The UK Administrators outright reject the Freeh claim for MF Global Holdings as frivolous on the grounds that: the brokerage unit (MFGI) had submitted a claim against MFG UK on this, and MFG UK’s records showed that only MFGI , rather than MF Global Holdings, is the appropriate party to pursue the claim on collateral.
The third claim by Giddens against the UK estate was for losses of approximately $350 million incurred when the RTM positions were closed out. Or in other words, the difference in the value of the positions on Oct. 31, 2011, vs. when they were closed out by the Special Administrators.
This claim is noteworthy in that it is as if U.S. commodity customers filed claims for losses realized due to forced liquidation resulting from court orders in the first confusing days of the SIPC proceeding. But this is more so because it was the U.S. brokerage that went under liquidation protection of a SIPC trustee, which is “analogous to a liquidator.” And under the terms of the Global Master Repurchase Agreement (GMRP) between the U.S. brokerage (MFGI) and the UK brokerage, MFGI was therefore in default of its own agreement. UK Judge David Richards ruled that KPMG was within all rights to value the securities. Pink states that the repo dispute with Giddens was about “where that loss is borne. Our view is very clearly it’s (MFGI’s) problem.”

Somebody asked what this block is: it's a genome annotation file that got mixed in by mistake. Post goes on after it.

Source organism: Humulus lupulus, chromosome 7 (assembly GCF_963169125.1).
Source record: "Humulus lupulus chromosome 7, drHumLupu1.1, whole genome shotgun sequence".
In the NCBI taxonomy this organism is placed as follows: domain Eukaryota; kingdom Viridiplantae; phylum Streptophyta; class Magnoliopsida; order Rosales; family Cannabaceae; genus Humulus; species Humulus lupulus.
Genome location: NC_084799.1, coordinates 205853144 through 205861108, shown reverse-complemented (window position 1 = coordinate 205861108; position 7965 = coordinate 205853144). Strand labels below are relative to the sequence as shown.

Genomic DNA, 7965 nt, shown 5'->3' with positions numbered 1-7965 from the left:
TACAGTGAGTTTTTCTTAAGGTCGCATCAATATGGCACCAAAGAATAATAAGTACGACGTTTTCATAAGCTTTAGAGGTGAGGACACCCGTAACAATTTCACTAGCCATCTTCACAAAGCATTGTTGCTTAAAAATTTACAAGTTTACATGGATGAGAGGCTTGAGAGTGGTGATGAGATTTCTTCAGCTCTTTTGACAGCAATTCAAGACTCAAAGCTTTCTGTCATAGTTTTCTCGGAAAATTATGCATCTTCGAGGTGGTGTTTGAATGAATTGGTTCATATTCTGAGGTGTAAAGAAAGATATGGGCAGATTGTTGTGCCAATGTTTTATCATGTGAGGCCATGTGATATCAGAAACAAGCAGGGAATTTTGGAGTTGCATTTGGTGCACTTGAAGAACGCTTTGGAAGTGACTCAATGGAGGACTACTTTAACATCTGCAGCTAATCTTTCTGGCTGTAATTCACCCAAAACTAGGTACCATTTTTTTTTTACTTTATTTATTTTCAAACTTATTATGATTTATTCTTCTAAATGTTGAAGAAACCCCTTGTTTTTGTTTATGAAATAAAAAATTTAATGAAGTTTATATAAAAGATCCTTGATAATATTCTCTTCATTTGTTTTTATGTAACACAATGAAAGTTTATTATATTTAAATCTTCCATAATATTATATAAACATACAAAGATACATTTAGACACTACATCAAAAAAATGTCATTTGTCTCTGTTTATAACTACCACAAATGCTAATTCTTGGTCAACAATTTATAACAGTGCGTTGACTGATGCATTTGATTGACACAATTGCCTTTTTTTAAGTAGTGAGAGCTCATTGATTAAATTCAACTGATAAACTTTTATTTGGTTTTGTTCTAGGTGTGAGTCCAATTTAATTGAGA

A ruling against MFGI on this claim was made on Nov. 1, 2012, and with the ruling MFGI was denied permission to make an appeal. Further, as the losing party, it must pay the Special Administrators’ costs (which is not unusual in Europe).
The spokesperson for the MFGI SIPC Trustee stated on Nov. 30 that Giddens is considering filing an appeal of this ruling. He added, “We are disappointed by the decision handed down. The decision, based on a technical interpretation of standard contractual terms governing repo-to-maturity trades, is likely to reduce the value of the Trustee’s claims to recover from MF Global UK various sums payable in connection with those repo-to-maturity trades. The Trustee is considering whether or not to apply to the Court of Appeal for permission to appeal the decision.”
The UK estate has not made a distribution yet based on the RTM decision and will retain reserves until outstanding claims are resolved. The U.S. brokerage claims are $147 million for the 30.7 funds plus approximately $600 million on the T-bills still held at LCH.Clearnet.
Reflecting the view of most all MF Global UK clients, Erico Matias Tavares, director of Sinclair Advisors concludes, “We entrusted a centuries old financial and regulatory system in the UK with our assets. Large broker disasters in recent years have a London connection. MFG UK is yet another case study of regulatory failings to protect client funds, the backbone of any financial system.”
Through his spokesperson, Giddens reports, “The Trustee continues to discuss a number of issues with the UK Administrators in an attempt to resolve as many matters as possible, which will help both the Trustee and the UK Administrators to maximize returns to customers and creditors.”